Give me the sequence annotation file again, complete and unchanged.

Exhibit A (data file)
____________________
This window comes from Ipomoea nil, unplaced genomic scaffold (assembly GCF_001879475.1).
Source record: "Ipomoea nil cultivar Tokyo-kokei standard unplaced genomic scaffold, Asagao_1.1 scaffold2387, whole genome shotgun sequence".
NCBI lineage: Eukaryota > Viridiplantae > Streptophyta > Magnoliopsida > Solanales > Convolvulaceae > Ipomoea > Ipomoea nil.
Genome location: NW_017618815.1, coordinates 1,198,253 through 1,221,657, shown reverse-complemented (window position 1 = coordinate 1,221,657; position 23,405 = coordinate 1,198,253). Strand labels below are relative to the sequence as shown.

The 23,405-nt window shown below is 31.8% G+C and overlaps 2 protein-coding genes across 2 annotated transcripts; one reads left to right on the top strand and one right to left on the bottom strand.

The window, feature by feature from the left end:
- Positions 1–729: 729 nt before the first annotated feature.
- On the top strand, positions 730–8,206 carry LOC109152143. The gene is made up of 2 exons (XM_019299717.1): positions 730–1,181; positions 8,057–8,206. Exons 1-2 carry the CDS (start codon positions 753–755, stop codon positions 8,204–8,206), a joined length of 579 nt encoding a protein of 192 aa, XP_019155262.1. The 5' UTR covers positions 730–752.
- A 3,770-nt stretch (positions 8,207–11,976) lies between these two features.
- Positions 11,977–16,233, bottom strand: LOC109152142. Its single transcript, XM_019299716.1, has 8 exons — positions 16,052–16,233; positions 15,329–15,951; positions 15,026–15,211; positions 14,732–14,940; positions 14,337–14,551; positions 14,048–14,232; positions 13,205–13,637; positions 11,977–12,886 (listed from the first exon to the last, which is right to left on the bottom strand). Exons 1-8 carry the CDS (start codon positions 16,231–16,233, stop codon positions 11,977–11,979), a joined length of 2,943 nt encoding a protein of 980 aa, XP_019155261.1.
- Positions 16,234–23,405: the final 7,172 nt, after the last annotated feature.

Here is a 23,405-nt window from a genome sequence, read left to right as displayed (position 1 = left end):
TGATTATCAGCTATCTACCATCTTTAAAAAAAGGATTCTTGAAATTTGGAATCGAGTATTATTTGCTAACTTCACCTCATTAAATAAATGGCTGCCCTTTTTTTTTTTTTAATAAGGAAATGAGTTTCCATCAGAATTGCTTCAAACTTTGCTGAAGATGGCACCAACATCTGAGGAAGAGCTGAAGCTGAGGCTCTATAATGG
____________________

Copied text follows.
This window comes from Ipomoea nil, unplaced genomic scaffold (assembly GCF_001879475.1).
Source record: "Ipomoea nil cultivar Tokyo-kokei standard unplaced genomic scaffold, Asagao_1.1 scaffold2387, whole genome shotgun sequence".
NCBI lineage: Eukaryota > Viridiplantae > Streptophyta > Magnoliopsida > Solanales > Convolvulaceae > Ipomoea > Ipomoea nil.
Genome location: NW_017618815.1, coordinates 1,198,253 through 1,221,657, shown reverse-complemented (window position 1 = coordinate 1,221,657; position 23,405 = coordinate 1,198,253). Strand labels below are relative to the sequence as shown.

The 23,405-nt window shown below is 31.8% G+C and overlaps 2 protein-coding genes across 2 annotated transcripts; one reads left to right on the top strand and one right to left on the bottom strand.

The window, feature by feature from the left end:
- Positions 1–729: 729 nt before the first annotated feature.
- On the top strand, positions 730–8,206 carry LOC109152143. The gene is made up of 2 exons (XM_019299717.1): positions 730–1,181; positions 8,057–8,206. Exons 1-2 carry the CDS (start codon positions 753–755, stop codon positions 8,204–8,206), a joined length of 579 nt encoding a protein of 192 aa, XP_019155262.1. The 5' UTR covers positions 730–752.
- A 3,770-nt stretch (positions 8,207–11,976) lies between these two features.
- Positions 11,977–16,233, bottom strand: LOC109152142. Its single transcript, XM_019299716.1, has 8 exons — positions 16,052–16,233; positions 15,329–15,951; positions 15,026–15,211; positions 14,732–14,940; positions 14,337–14,551; positions 14,048–14,232; positions 13,205–13,637; positions 11,977–12,886 (listed from the first exon to the last, which is right to left on the bottom strand). Exons 1-8 carry the CDS (start codon positions 16,231–16,233, stop codon positions 11,977–11,979), a joined length of 2,943 nt encoding a protein of 980 aa, XP_019155261.1.
- Positions 16,234–23,405: the final 7,172 nt, after the last annotated feature.

Here is a 23,405-nt window from a genome sequence, read left to right as displayed (position 1 = left end):
TGATTATCAGCTATCTACCATCTTTAAAAAAAGGATTCTTGAAATTTGGAATCGAGTATTATTTGCTAACTTCACCTCATTAAATAAATGGCTGCCCTTTTTTTTTTTTTAATAAGGAAATGAGTTTCCATCAGAATTGCTTCAAACTTTGCTGAAGATGGCACCAACATCTGAGGAAGAGCTGAAGCTGAGGCTCTATAATGG